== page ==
Casey & Lundregan, P.C.
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Avoiding probate: The true cost of not having an estate plan

There are times when people may pass away without an estate plan or not have a fully funded revocable living trust. In those cases, the courts have no choice but to place assets into probate. While some may have designated beneficiaries, like life-insurance policies, others, like homes or vehicles, may not be included in any will or other estate documents.

The problem with probate is twofold. First, it takes time, and it causes your family a lot of stress. They have to go to the court for approval of the transfer of assets, which they otherwise would not need to do. This takes time. Even worse, they need to start the probate process the moment you pass away. That gives them little time to grieve without external stress.

Another major issue is the cost of probate. How much it costs depends on several things such as how much property you have and how much it's worth. The type of property also affects cost. On the whole, people who go to probate spend between $15,000 to $20,000 on average to obtain the assets they're after.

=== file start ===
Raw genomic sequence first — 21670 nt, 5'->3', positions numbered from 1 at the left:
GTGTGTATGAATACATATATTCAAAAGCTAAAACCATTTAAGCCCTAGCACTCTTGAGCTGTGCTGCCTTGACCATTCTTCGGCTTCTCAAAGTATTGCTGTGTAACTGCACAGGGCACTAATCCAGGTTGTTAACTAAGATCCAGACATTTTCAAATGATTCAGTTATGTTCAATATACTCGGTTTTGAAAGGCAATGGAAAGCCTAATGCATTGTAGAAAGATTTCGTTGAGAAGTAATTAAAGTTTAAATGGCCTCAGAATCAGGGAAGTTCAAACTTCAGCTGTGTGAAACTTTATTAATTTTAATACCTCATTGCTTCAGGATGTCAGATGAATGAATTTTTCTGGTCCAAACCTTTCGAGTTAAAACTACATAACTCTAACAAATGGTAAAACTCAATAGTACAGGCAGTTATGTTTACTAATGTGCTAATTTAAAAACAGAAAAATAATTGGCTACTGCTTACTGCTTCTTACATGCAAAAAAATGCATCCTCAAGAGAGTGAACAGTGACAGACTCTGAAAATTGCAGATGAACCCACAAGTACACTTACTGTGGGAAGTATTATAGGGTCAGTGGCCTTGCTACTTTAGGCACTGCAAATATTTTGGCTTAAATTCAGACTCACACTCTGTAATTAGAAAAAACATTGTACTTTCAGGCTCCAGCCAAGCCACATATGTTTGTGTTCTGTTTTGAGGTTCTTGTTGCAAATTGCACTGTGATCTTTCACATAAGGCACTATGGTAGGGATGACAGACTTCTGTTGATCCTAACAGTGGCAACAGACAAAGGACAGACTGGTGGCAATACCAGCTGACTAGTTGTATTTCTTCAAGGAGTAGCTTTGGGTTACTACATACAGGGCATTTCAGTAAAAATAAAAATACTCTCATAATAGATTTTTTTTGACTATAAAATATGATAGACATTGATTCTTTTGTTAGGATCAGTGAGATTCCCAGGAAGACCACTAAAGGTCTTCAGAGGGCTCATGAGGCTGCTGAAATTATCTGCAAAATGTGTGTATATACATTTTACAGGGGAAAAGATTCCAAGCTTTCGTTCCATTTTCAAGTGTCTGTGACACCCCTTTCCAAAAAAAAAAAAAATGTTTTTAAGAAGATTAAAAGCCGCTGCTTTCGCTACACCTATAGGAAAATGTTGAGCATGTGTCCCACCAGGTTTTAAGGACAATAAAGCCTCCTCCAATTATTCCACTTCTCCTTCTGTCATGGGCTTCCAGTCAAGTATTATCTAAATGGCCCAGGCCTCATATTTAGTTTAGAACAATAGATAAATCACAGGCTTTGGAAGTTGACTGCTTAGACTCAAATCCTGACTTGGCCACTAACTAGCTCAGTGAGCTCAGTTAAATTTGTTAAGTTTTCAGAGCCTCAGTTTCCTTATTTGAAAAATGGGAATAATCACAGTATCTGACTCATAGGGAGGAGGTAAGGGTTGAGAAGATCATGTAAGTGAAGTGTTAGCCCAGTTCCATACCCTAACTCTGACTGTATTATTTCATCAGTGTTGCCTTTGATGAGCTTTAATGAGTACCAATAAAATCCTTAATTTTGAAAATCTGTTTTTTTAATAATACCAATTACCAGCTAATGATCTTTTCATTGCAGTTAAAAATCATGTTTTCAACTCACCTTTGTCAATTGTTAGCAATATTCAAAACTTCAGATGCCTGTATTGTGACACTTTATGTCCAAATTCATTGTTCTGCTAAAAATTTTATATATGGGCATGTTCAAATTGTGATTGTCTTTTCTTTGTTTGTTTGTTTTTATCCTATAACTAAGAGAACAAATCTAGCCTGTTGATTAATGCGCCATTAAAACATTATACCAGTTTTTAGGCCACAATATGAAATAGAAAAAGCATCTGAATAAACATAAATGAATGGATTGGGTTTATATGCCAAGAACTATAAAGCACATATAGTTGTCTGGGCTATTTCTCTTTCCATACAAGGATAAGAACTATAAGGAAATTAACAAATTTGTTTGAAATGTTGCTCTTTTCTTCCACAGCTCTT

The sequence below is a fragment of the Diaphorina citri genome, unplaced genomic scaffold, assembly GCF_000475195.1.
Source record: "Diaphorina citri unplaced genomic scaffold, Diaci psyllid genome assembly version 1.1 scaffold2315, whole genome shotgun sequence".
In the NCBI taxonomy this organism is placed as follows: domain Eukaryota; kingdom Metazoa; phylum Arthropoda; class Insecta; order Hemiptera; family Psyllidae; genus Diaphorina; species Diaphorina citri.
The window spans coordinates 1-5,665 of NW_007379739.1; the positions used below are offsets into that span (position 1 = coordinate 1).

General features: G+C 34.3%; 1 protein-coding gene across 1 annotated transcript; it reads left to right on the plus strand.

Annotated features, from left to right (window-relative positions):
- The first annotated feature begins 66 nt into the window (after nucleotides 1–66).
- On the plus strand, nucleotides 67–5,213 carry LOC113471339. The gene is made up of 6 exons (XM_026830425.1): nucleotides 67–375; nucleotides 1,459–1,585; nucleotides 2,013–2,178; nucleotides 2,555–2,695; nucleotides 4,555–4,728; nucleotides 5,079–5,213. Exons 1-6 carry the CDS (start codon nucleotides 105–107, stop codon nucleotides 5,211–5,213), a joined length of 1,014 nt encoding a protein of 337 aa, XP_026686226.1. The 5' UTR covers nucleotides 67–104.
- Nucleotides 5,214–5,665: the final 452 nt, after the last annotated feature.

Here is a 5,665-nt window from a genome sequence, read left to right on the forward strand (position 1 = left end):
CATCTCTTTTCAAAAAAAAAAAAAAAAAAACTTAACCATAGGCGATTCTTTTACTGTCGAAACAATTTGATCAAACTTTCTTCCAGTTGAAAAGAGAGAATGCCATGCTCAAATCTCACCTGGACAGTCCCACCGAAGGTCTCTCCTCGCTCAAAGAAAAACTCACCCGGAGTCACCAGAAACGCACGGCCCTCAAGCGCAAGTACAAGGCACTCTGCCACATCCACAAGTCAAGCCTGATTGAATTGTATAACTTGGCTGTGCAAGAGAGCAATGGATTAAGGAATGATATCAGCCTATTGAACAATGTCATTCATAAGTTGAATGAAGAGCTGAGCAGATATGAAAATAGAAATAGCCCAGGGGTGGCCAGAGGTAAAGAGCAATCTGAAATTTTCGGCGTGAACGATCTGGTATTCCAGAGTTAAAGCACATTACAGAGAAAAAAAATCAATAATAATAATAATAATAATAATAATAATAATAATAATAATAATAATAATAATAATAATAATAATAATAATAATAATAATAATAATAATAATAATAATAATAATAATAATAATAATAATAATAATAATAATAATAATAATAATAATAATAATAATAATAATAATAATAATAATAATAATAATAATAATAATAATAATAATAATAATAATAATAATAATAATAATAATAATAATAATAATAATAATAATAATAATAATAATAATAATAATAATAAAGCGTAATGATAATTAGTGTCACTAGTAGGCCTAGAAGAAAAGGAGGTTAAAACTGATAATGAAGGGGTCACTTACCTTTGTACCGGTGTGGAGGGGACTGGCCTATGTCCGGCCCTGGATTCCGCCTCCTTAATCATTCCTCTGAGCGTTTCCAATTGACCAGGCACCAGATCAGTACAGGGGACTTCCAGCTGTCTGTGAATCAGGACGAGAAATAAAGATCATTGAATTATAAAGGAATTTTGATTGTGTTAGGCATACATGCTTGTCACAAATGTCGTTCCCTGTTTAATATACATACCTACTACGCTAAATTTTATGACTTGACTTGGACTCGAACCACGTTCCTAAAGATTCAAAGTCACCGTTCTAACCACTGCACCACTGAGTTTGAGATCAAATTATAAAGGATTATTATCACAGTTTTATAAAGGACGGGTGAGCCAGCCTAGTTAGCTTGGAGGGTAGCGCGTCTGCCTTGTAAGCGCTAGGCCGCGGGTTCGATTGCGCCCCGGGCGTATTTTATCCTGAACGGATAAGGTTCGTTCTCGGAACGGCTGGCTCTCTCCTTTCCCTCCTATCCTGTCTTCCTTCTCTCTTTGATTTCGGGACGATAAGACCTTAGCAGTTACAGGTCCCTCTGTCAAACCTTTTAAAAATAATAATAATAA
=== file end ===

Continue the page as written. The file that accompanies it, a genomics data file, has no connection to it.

What other fees are there if your family has to go to probate?

The court itself charges a few hundred to a few thousand for probate, whereas your personal representative may charge a fee worth a percentage of the property being probated. Attorneys have their own fees, and you may have accountant fees as well. Fees for posting of a bond and having property appraised also add to the overall cost of probate. Finally, there are miscellaneous fees, which could result in a loss of between 3 to 8 percent of all assets.

Having a revocable living trust is the better option

The revocable living trust is a better option, because final fees are between 1 and 5 percent of the total value of your assets. Having a trust also means it's less likely that your family will have to go to probate, saving them time and money.

Early on, you should also have your business or property appraised, so you can indicate its value based on a certain date. These simple steps can reduce the amount your heirs or beneficiaries pay out in probate and protect your assets from taxation and other losses. Without a good plan in place, it's possible for your beneficiaries to lose thousands of dollars that you wanted them to have.

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